- Own risk/deposit: all charter sailing yachts are insured by their owners against damage. Nevertheless, there will always be an own risk for you if you are the person renting the boat. This own risk is usually equal to the deposit you will need to leave at the charterer’s office. If you do not want to accept own risk, almost every charter company will offer you a higher no-risk insurance.
- Additional costs: cleaning, fuel and reservation costs. Often you can see these (compulsory) costs only at the end of the registration process. Keep them in your mind, especially when comparing different charter prices.
- Options: Sailing suits, boots, life jackets, railing net, dinghy, outboard engine, light weather sails. The life jackets are often included in the price and are on board per default. In the Netherlands you will usually not need a dinghy. Most of the time you will be mooring in a harbour.
- Cancellation insurance – (a part of) your charter price will be paid back if you cancel your charter due to some weighty circumstances.
- Storm/fog insurance – for the case you can not sail out due to storm or dense fog. Sometimes your sailing trip can be ruined by adverse weather. In such cases you have no choice but to stays in the harbour and lose your money. This insurance will get you your money back.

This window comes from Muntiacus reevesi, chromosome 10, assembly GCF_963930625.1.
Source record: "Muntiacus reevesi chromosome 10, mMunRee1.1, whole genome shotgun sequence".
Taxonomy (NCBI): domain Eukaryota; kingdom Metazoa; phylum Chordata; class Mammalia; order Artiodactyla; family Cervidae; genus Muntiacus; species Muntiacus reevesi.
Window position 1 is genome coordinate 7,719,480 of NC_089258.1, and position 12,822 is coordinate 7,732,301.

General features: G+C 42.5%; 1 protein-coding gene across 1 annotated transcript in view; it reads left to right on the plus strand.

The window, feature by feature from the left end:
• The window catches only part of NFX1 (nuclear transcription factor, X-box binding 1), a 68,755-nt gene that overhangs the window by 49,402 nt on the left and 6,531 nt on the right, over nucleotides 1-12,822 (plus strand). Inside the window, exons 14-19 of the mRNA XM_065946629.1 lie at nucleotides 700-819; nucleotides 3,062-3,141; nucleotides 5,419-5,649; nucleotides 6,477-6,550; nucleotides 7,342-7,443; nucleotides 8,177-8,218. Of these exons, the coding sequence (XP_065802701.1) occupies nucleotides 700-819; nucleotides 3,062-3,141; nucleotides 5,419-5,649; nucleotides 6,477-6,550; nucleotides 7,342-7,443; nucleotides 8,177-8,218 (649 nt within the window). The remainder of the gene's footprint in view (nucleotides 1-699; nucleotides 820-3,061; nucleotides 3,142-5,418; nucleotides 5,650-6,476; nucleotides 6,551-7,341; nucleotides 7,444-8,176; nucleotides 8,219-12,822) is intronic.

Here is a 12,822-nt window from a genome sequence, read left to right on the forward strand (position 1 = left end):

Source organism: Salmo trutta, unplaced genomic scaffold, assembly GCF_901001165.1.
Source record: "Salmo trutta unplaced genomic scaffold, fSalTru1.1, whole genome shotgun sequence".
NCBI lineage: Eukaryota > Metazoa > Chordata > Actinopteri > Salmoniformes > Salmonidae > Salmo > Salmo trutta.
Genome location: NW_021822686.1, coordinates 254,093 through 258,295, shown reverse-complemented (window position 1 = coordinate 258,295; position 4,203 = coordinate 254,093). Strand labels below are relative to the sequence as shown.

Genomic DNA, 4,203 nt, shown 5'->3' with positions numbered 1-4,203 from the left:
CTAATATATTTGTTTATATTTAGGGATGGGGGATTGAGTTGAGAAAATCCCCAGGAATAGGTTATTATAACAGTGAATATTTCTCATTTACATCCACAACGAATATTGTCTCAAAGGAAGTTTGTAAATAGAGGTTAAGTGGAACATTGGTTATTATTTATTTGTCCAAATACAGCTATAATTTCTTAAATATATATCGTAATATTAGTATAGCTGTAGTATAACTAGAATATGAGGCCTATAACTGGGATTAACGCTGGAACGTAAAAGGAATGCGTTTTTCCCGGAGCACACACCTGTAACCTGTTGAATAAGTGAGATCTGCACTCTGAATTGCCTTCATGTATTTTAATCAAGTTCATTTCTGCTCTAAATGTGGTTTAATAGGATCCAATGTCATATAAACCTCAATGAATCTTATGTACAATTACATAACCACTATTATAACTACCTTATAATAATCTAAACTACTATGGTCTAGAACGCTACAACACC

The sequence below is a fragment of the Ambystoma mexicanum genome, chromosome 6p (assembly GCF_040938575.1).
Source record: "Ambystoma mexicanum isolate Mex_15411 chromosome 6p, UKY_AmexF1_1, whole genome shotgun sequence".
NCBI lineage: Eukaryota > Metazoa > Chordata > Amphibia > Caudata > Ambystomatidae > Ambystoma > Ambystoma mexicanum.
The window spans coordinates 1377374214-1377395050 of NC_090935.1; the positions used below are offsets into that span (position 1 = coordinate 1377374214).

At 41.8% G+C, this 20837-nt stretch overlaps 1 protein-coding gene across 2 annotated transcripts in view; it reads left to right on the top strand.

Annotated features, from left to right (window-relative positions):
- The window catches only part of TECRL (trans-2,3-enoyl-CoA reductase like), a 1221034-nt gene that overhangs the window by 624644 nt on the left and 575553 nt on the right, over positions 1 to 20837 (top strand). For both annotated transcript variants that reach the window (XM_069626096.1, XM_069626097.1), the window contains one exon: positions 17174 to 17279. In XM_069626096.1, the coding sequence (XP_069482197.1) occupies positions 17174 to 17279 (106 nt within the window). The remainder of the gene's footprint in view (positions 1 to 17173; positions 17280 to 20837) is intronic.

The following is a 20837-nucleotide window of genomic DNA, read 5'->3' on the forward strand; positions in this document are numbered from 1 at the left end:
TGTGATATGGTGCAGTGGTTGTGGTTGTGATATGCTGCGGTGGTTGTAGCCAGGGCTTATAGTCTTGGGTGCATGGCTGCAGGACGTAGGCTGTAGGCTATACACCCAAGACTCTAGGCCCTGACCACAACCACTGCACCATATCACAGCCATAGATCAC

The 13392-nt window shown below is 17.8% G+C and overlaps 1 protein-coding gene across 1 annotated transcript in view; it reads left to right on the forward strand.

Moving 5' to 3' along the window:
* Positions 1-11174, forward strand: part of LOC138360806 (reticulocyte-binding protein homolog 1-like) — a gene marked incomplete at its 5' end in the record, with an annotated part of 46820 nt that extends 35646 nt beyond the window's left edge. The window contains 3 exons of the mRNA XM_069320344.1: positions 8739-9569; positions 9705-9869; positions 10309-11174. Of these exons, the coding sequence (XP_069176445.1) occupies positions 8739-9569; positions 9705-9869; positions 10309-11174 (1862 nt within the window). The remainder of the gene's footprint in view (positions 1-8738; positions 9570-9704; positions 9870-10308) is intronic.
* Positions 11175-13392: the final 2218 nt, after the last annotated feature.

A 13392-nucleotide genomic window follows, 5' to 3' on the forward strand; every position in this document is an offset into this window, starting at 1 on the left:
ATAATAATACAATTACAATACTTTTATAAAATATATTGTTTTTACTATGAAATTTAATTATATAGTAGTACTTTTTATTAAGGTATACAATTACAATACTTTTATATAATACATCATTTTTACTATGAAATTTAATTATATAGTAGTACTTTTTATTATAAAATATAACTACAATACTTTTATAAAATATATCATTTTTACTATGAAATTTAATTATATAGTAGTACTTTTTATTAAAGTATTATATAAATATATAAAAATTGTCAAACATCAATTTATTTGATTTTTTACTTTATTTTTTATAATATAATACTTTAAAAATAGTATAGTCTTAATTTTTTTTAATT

- Redemption of own risk – reassuring if you’re a beginner and want to avoid significant financial unpleasant surprises.
Questions to the charterer
If you do not ask, you do not know what you get.
If it was your own boat, you would probably know everything about it. However with a chartered sailing yacht it always makes sense to ask the charterer about a few important things if they are not shared with you and not included in the board book:
- Are there any defects/particularities about the boat?
- Does the water depth get measured from the keel of from the water surface?
- What is the direction of propeller rotation, how powerful is the propwalk?